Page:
Earlier this week, Josh--Creative California founder and blogging champion--gave you a kick in the pants and broke down how you should approach your company's blog to stimulate the minds of your readers and produce more engagement, social shares, and ...well, respect! If your readers respect your authority on a topic and ability to communicate your know-how, they will be more inclined to follow your blog.
So, as a part 2 to Josh’s guide to improving your blog’s performance, I’m going to dive a little deeper by listing a few topic ideas to get your wheels turning. These topics can be applied to almost any subject matter regardless of your business or expertise. It’s a good refresher, even for experienced bloggers! I do find it pretty hilarious that this is a top ten list (okay, top 7), which Josh specifically mentioned as a pet peeve in his post, but I assure you that the numeration is a formatting choice and not a click bait-y ploy to rope in more readers (though I do have to admit, “The 7 Best Blog Topics to Pull You Out of Your Content Rut” does have a nice ring to it).
If your company has taken a team trip to purchase new materials, visit a conference, or to do market research, then by all means, share (high quality) photos that display your company’s personality and process. If there isn’t a trip in your future, no worries. Share your day to day by providing a behind the scenes look at your stock room, desk, or any other work space. Just remember to make the space as clean and interesting as possible so it’s visually appealing.
Besides your general fabulousness, what else are your customers interested in? Chances are, if they’re interested in it, it will probably be of interest to you as well. Provide your readers with a review that does the work for them by sharing your experience with a relevant product.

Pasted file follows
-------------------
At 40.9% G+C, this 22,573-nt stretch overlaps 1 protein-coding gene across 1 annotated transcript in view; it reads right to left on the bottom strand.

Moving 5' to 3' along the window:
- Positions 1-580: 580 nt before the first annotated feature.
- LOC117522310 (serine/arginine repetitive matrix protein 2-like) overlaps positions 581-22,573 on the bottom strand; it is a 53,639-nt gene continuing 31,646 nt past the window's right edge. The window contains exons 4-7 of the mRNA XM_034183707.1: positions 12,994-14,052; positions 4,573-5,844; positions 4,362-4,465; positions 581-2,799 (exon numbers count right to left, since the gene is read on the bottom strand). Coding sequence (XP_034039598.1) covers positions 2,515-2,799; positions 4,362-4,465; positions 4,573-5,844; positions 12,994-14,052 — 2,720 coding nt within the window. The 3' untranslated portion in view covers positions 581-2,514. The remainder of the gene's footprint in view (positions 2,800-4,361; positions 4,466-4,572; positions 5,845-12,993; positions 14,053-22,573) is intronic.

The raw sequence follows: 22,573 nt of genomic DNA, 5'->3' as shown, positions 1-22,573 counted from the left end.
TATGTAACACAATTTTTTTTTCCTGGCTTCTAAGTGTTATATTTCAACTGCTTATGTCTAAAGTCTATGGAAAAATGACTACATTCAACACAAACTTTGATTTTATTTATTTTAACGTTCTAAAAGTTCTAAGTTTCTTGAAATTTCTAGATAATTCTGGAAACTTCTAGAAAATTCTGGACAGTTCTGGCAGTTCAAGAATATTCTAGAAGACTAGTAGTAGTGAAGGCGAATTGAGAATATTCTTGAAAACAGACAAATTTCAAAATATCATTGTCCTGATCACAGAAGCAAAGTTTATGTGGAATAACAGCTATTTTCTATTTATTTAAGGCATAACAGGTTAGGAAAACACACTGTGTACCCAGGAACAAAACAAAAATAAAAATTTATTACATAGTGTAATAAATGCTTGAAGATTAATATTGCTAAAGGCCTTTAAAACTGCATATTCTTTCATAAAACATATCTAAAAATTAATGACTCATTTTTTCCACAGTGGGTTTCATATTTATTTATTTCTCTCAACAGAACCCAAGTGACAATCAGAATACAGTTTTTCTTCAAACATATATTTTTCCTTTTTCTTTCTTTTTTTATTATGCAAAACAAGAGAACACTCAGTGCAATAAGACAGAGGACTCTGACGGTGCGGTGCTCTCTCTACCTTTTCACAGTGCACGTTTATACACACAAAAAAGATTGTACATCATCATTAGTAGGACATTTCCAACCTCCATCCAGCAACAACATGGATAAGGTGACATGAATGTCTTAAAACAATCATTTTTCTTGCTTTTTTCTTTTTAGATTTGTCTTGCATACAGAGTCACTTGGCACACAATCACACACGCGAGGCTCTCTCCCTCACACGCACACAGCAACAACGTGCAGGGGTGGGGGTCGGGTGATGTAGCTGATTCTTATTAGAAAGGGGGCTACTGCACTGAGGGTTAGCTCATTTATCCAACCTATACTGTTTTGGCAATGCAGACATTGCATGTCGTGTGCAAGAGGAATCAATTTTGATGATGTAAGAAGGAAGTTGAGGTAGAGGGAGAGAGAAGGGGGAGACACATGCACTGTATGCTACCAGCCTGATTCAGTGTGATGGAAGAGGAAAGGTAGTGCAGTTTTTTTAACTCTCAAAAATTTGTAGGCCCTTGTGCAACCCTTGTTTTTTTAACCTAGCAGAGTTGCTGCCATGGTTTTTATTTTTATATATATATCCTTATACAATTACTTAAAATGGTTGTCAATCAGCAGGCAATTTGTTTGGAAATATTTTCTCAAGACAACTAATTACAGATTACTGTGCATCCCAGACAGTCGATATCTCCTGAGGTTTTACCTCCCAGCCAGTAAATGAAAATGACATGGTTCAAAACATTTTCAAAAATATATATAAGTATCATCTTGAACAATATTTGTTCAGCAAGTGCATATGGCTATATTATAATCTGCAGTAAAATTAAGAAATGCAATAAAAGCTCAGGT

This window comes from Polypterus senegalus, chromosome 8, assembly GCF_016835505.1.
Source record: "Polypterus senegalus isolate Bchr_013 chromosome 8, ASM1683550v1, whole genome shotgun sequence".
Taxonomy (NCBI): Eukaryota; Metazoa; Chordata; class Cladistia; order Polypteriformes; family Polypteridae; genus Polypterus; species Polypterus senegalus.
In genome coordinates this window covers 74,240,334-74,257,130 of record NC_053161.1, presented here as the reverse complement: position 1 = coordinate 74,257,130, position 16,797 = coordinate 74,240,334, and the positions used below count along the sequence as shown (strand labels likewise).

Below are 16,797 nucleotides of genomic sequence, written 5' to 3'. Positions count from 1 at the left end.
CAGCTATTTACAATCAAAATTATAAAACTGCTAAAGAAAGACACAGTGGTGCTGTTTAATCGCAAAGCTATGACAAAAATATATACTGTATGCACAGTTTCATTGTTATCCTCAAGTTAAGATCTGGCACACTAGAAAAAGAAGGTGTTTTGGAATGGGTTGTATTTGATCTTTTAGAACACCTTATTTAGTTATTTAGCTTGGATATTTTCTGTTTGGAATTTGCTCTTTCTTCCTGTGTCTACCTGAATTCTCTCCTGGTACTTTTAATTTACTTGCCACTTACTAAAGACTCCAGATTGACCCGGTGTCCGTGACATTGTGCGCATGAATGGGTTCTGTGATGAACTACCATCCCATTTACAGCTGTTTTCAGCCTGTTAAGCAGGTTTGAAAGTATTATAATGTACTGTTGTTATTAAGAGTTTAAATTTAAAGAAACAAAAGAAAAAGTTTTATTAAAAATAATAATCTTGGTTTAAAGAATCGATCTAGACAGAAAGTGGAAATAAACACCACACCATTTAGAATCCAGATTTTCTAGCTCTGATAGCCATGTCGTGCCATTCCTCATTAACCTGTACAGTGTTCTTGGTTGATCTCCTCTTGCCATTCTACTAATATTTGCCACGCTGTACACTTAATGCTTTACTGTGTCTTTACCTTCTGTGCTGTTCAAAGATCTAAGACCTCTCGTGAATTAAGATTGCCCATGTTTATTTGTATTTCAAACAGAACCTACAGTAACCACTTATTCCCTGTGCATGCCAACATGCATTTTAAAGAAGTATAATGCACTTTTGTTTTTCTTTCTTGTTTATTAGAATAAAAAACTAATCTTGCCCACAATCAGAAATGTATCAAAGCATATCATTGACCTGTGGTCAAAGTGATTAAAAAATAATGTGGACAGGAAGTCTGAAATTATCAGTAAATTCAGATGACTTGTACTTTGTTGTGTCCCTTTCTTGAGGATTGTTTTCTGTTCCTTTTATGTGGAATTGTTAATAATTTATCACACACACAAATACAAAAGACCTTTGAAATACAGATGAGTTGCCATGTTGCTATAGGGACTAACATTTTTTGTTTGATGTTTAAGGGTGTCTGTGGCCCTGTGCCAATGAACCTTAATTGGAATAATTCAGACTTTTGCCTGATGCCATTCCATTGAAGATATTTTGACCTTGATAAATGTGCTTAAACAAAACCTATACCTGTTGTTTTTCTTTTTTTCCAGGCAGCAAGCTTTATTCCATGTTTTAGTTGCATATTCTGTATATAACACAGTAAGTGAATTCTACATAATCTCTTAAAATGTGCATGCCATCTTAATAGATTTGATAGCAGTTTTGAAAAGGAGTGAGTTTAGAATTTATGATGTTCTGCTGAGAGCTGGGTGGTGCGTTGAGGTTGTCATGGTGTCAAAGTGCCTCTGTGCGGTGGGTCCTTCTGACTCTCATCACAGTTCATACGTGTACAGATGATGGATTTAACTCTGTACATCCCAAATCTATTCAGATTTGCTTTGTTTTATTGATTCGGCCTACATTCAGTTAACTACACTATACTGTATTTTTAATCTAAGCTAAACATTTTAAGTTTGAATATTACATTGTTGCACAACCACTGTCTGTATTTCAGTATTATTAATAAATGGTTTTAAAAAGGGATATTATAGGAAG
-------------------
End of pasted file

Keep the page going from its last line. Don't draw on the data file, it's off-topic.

People love a good sneak peek. Because it’s just that, there’s no exact science or measure for how much you have to share. Just a little tidbit or allusion to something new and exciting your company has in the works is all it takes to provide your audience with that little extra value. Exclusive information is a great way to justify to your customers why they should be following your blog or social presence.
Hopefully you have an “about” page full of scintillating bios and up-to-date photos that give existing and potential customers a clear idea of who the awesome people behind the scenes providing tip-top service. You should always have that main “about us” page to represent your team. Where your blog comes into the picture is to give you an opportunity to share a more in-depth portrait of your employees’ experience and growth with the company. New and seasoned employees have varying and equally interesting points of view! Another approach would be to have employees do a blog takeover, where they share a day in the life of their particular role, complete with photo diary.
There is a way to do this that isn’t too TMI (although, to quote Lena Dunham’s character on Girls, “there is no such thing as too much information. This is the information age!”). Whether or not you’re concerned about TMI, it is possible to share a struggle you recently faced that doesn’t make you appear weak or “green.” Remember that your customers understand–and even like to be reminded–that you’re human. They also value transparency and proof that your company is committed to making a continuous effort to grow and learn from its mistakes. When you share a vulnerable moment, don’t forget to follow up with how you’ve become stronger as a result. As Josh always says, “Don’t present a problem without also giving a solution.” Sharing what you’ve learned and the changes you’ve made is the crucial conclusion of this topic. Even if your team is still in the process of making adjustments to fix the process, share that! Your customer base will likely find it refreshing that you’re willing to share the not-so-perfect aspects of your business and are making the effort to improve.
This may seem obvious, but many don’t know which content topic has been most successful for their website. Consider views, of course, but also look into the social shares of posts you’ve promoted on your social networks, as well as verbal comments from your readers. If you’re a florist, and your tutorial on creating your own artistic floral arrangement for Mother’s Day took off, try something similar with a post about how to create an expensive looking arrangement using the most affordable flowers. This taps into their interests and draws on your expertise to provide deeper value.
If you’ve helped a customer with a tricky challenge or in developing his or her skill set, ask if they would be willing to share their story on your blog. The easiest way to do this so it doesn’t take up too much of their time would be to provide them with a few questions via email and request they respond by a certain deadline. If they’re a friend or acquaintance of the company, they’ll appreciate the structure and simplicity of what you’re asking. Structure the post as a before/after story, or allow the customer to craft the post with their own narrative.